@DeerInHeadlights – I hear you. Next week is a Fed Meeting. Historically those result in a market boost on Monday/Tuesday. Powell has been known to deliver curveballs on Wednesday, though. The week following a Fed meeting is historically a weak one for the markets, and this time that week it ends with what will be the worst Employment Situation Summary in history on Friday May 8. Not auspicious.

      The only thing against the market tanking middle of next week is the fact that everyone knows it’s due to tank again soon.

      • DeerInHeadlights says:

        Wisdom Seeker,

        Thanks for your input. I have my eye on the fed meeting but I’m thinking the ‘re-opening the economy taskforce’ might have something to say next week. It’s one thing for people to expect something but another when it’s said and done and I feel like the official announcement of lock downs extending well into the summer might just do it. I could be wrong of course.

        On the vaccine front too there’s no good news. Way back in January when I heard about the virus, I had a feeling that the second wave of this thing like the Spanish flu could be far deadlier than the first. That was then, when people at work and elsewhere were making fun of people like me for overreacting. This is now, when the CDC is openly saying that the second wave could be far deadlier than the first. I’m afraid there’s very little good news to go around at this point. With that said, if the market continues to go up into the summer, then it really is as dumb of a **** as Wolf says it is!

    • Keepcalmeverythingisfine says:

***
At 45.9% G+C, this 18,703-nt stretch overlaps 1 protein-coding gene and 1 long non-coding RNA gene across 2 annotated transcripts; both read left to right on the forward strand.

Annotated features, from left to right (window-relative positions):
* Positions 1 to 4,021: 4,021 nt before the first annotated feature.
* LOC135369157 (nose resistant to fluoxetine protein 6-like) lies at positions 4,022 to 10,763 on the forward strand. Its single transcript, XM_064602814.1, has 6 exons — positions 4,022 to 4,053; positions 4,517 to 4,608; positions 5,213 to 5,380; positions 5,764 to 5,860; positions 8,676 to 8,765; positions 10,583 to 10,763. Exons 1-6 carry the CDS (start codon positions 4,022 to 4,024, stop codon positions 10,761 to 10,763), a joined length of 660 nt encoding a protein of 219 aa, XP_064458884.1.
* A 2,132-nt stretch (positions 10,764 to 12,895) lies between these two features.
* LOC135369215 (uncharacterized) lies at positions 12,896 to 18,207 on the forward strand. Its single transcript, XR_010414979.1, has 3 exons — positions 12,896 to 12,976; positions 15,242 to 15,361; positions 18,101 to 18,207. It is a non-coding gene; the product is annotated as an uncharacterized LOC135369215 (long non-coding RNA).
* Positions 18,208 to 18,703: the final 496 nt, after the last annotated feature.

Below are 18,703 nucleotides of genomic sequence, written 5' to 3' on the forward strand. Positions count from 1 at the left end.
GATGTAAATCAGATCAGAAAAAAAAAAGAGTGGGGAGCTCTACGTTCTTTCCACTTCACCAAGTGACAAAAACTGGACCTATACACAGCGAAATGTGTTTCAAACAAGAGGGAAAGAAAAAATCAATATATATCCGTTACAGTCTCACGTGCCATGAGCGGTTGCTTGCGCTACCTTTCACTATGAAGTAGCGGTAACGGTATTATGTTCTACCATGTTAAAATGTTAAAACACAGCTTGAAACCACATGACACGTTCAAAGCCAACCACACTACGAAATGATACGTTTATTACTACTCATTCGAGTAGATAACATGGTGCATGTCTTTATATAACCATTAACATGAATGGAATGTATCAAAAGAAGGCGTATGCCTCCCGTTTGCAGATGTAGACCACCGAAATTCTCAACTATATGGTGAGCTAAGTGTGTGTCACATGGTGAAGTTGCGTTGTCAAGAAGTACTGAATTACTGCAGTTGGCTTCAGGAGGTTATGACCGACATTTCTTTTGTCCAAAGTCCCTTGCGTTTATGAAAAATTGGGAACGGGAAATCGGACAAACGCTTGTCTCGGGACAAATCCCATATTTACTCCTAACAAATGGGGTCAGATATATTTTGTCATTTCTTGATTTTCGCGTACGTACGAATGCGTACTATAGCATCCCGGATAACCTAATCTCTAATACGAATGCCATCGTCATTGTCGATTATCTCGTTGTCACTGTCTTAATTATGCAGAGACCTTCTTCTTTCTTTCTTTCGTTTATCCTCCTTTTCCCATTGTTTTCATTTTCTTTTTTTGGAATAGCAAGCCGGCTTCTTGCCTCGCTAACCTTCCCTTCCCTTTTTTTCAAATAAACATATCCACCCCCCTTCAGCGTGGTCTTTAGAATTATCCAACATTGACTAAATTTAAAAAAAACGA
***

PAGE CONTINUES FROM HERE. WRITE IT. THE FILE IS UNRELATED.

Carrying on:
Well, since you asked. During the last bear market I bought the S&P 500 Index in bits each month, starting when the market had dropped about 35% and kept buying all the way through the trough in March 2009 and up the other side well into 2012. I did very well with this, and these investments have remained in the market until today. I did shift to a 60/40 stock/bond mix in Q4 2018 in a “lean out” strategy to cushion the blow of a bear market in the S&P 500. I also remained about 30% cash in a federal money market that has gone in and out of real estate the past decade. This time it was very difficult to buy during the slide in March since things fell so fast. I did start buying the S&P 500 in bits starting in March at 30% off the highs and continue to do so today. I “leaned back in” to the S&P 500 and converted all the the 60/40 stock/bond fund into the S&P 500 index in March near the bottom. I also bought a big oil company index ETF and nailed the bottom (so far) that has returned 30% to date (talk about contrarian!). I also bought a prime piece of real estate with a run down old rental back in November 2019 that I am fixing up. I also invested a significant amount of time and money in a new line of products that will launch a new business this year. You could say I have some skin in the game. I don’t know what comes next short term. Anything can happen and it is a volatile situation. I still have plenty of cash to get me through just about anything. I would welcome another big leg down that I could buy and would lower my overall cost of shares, but I don’t think I am going to get it. I am probably going to get a crappy sideways market for the next year at least. A life-less sideways stock market, real estate market, and economy is most likely for the next year. 5-10 years from now I’ll have done quite well. That’s me story and I’m sticking to it.

      • DeerInHeadlights says: